- Paperback: 736 pages
- Publisher: Harper Perennial Modern Classics; Reprint edition (February 4, 2014)
- Language: English
- ISBN-10: 0060976179
- ISBN-13: 978-0060976170
- Product Dimensions: 5.3 x 1.2 x 8 inches
- Shipping Weight: 1.2 pounds (View shipping rates and policies)
- Average Customer Review: 105 customer reviews
- Amazon Best Sellers Rank: #752,322 in Books (See Top 100 in Books)
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Thomas Jefferson: A Life Paperback – February 4, 2014
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A biography of Thomas Jefferson, who despite his legendary intelligence and political savvy, could be ruthless, not to mention lawless, in his efforts to preserve his causes. Jefferson operated on two levels, as his opposition to slavery as a slaveowner attests. But as Willard Sterne Randall argues, this duality is what made him so effective. Whether Jefferson's 1784 draft of Virginia's constitution "prefigured the founding documents of republics in Europe, Asia, Africa and South America, as well as the Confederate States of America," as Randall claims, is questionable, but his impact on international trade, diplomatic discussions and the success of the state of Virginia cannot be disputed.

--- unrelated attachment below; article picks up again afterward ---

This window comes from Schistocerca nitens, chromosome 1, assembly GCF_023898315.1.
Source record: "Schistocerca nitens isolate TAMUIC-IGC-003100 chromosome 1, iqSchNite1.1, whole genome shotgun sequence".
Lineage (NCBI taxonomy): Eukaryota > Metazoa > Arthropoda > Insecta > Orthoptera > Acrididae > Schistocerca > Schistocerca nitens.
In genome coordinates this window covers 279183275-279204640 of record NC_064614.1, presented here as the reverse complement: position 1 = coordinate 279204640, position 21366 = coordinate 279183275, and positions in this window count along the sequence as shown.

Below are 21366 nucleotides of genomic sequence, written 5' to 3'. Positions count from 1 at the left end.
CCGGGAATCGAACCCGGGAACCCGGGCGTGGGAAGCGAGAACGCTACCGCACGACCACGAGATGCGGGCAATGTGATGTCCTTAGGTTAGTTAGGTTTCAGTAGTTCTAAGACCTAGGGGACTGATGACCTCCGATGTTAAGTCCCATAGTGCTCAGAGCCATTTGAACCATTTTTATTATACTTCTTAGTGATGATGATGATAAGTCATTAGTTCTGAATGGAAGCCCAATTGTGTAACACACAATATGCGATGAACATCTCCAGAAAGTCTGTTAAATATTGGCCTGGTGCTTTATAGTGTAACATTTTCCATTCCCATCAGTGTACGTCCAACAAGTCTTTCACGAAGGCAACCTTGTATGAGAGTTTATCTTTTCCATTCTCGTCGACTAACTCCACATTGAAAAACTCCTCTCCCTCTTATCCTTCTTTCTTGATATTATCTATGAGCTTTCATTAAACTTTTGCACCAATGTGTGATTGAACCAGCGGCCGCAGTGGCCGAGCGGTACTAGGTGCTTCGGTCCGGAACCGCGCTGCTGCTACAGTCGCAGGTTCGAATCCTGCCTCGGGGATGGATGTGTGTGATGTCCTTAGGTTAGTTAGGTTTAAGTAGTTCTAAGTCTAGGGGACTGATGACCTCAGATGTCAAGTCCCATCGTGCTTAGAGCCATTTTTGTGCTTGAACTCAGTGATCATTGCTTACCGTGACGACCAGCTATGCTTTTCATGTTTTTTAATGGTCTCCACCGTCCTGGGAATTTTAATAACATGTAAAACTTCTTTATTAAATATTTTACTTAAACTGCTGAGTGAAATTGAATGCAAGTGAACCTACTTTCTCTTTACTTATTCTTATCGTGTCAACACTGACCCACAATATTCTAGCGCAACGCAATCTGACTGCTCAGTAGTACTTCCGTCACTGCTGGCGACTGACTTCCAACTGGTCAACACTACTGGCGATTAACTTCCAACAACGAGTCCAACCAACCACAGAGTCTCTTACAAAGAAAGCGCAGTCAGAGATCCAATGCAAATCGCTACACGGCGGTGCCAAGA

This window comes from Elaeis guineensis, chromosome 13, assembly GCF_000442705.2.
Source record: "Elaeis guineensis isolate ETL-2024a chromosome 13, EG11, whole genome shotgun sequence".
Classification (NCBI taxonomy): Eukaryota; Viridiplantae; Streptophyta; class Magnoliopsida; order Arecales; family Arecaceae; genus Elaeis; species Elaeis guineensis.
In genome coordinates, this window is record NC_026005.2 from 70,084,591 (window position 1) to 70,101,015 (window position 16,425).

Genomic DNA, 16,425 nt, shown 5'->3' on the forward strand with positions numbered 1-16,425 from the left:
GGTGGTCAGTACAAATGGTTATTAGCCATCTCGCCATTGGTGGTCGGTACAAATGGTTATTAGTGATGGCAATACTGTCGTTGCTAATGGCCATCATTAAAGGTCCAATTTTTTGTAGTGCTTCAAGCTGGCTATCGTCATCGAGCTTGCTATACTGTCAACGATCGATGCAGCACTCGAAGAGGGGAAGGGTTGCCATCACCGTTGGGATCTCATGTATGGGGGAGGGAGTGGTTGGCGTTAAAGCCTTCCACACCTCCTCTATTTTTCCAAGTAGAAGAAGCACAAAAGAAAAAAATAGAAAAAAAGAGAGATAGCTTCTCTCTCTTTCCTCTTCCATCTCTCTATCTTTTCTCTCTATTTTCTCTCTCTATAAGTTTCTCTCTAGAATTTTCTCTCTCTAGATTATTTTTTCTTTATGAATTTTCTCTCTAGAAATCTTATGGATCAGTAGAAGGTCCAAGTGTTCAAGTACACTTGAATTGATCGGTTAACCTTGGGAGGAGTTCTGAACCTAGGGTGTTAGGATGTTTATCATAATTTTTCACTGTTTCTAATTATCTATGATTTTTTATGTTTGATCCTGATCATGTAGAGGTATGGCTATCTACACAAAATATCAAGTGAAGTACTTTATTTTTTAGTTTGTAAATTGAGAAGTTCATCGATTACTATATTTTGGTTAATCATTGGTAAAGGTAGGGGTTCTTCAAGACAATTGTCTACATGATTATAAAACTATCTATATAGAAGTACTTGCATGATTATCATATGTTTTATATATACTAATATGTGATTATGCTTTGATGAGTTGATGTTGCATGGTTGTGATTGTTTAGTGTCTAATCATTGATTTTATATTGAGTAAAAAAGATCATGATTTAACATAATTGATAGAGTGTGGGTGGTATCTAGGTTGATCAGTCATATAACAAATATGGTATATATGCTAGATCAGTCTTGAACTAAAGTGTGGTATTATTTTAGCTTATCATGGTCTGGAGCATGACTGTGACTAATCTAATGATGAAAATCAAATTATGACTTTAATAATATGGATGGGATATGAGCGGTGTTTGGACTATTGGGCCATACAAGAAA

Mr. Randall's biography does not do justice to its subject. -- The New York Times Book Review, Peter S. Onuf
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The Kindle translation of this work has problems. There are frequent typos throughout the book. My impression is that the Kindle version was generated from a scan of the printed book and the OCR software wasn't as good as it should have been. This should have been caught by a proofreader. Examples: "I he" should have been "The" and "stoned I., death" should have been "stoned to death". There are many occurrences of this throughout the book. You can figure out what it means, but it seems shoddy for what should be an academic work.
The editing was the problem with this book and why I gave it only got 4 stars. An intern using Word could have corrected 95% of the spelling errors if they had taken the time. It's the old story with these Kindle editions, they let a computer copy the book and it sees words like "the" and translates it into "I m" leaving you to translate. The one I liked best was when they called the colonies "the American Colonics. "
I'm not a spelling or grammar Nazi, but with the difference in word use between then and now, its often hard to figure out whether the quote is the real quote or a misspelling.